In addition, a February 2015 animal study showed that grape products may improve calcium utilization and suppress bone turnover. In The Journal of Nutrition study, animals prone to osteoporosis were fed a 25-percent freeze-dried grape powder or a control diet for an eight-week period while monitoring calcium balance. The animals fed the grape-enriched diet had 44 percent more net bone calcium retention than those being fed the control diet.
While the researchers are not sure the exact mechanism at play, they believe grapes offer a unique nutrient profile for bone health, including vitamin K, fiber and polyphenols — special plant compounds found in every part — skin, flesh and seeds — and in all colors of grapes.
6. Pumpkin Seeds
Pumpkins are not only a mainstay for Halloween; their delicious seeds will help keep your skeleton not so spooky. A source of healthy fats, iron, magnesium and zinc, crunchy pepitas are brimming with good nutrition. Thanks to the zinc content (1 ounce of roasted pumpkin seeds provides 20 percent of your daily value of zinc), these seeds are a smart food to ensure your bones stay strong and healthy.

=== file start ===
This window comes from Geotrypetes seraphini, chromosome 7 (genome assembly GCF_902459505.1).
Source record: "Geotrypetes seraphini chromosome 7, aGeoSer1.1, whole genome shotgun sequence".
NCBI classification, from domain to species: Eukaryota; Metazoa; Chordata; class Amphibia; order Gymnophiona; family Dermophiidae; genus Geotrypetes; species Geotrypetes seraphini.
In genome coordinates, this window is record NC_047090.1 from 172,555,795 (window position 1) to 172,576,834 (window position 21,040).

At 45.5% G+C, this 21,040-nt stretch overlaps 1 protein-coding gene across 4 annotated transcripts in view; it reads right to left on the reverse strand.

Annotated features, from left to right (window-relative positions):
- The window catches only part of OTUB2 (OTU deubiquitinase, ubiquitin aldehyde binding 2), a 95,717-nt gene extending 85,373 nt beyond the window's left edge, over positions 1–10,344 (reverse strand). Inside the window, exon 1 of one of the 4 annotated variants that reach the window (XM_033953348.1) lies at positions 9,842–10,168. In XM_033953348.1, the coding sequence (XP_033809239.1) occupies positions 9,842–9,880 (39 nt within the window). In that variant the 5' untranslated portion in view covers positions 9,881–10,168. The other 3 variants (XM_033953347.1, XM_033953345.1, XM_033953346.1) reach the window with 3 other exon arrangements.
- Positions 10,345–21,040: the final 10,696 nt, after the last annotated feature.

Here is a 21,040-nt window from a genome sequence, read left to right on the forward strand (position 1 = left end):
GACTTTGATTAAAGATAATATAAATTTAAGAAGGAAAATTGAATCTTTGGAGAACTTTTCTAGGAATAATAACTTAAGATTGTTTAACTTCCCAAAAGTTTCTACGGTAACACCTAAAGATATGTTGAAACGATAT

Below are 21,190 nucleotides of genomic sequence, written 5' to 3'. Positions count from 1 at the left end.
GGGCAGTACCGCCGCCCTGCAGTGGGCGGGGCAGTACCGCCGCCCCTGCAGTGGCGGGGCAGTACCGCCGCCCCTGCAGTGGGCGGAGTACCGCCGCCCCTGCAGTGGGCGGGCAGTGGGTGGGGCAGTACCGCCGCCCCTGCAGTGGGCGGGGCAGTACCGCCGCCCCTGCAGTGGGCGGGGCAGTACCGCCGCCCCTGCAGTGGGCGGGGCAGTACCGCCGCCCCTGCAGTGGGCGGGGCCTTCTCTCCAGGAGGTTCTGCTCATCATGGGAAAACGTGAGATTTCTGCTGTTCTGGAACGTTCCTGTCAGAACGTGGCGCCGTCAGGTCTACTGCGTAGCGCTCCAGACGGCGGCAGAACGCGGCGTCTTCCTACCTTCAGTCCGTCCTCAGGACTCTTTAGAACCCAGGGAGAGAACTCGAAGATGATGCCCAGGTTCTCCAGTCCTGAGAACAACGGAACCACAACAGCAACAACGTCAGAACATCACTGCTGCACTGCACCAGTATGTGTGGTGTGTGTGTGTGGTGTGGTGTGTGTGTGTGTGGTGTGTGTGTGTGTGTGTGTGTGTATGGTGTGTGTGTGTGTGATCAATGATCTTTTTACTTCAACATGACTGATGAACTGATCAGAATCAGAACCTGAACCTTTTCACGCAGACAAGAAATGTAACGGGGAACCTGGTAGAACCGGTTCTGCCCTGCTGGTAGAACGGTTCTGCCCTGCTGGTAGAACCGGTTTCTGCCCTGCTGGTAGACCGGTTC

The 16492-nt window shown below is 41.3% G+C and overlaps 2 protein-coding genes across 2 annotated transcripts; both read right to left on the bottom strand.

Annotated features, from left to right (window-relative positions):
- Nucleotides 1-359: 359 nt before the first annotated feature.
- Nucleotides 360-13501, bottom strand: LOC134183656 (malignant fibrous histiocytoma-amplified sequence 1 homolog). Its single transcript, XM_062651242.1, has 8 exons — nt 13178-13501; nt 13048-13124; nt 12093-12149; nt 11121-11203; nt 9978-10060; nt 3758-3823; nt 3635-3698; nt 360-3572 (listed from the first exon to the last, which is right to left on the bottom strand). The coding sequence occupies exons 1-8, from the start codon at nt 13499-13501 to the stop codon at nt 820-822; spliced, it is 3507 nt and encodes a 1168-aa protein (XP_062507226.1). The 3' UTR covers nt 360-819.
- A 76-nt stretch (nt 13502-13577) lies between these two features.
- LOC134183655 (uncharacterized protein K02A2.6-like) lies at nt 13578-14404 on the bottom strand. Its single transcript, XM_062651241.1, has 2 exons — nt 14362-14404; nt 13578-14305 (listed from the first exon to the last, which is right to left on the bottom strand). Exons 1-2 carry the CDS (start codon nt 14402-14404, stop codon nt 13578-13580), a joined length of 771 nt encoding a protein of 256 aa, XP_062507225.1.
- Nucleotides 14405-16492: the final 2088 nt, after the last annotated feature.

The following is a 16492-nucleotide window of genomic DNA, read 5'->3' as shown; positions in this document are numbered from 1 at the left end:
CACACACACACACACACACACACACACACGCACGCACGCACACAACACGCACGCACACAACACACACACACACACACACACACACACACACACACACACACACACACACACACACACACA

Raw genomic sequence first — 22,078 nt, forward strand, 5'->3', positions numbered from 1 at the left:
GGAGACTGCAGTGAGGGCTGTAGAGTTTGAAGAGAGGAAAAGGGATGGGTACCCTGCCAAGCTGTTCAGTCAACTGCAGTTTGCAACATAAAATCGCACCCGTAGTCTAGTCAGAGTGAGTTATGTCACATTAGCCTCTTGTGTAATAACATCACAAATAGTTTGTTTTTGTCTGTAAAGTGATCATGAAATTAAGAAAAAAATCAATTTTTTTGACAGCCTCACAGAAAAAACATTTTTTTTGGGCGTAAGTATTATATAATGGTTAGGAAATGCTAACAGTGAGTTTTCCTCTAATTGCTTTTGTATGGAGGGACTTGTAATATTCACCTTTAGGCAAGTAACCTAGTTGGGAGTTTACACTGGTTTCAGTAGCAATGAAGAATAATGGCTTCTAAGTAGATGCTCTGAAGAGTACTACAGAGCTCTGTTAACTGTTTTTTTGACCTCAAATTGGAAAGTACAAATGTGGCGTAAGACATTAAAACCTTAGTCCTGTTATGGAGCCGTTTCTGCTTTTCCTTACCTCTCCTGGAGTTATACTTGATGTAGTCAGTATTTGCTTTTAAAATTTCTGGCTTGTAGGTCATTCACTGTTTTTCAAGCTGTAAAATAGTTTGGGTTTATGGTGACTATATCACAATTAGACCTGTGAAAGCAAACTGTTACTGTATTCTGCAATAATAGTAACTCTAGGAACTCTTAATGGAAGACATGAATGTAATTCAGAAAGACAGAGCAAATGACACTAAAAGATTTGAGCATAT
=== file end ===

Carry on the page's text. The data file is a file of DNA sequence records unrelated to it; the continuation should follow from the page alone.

While it's true that calcium is a vital component of bone health, zinc can't be overlooked; this mineral is needed to produce the matrix of collagen protein threads that's important for bone mineralization. In addition, zinc is essential for bone healing, and low levels in the body have been closely linked with osteoporosis, according to a May 2010 study in Molecular and Cell Biochemistry. Enjoy a handful of pumpkin seeds as a snack or add them to salads, soups, or casseroles for some bone-healthy nutrition and plenty of crunch!
7. Whole Grains
You may know that whole grains are an important source of key nutrients for optimal health: fiber, magnesium, thiamine, phosphorous, protein, niacin, manganese and selenium, to name a few. But when it comes to bone health, one of these nutrients plays a key role.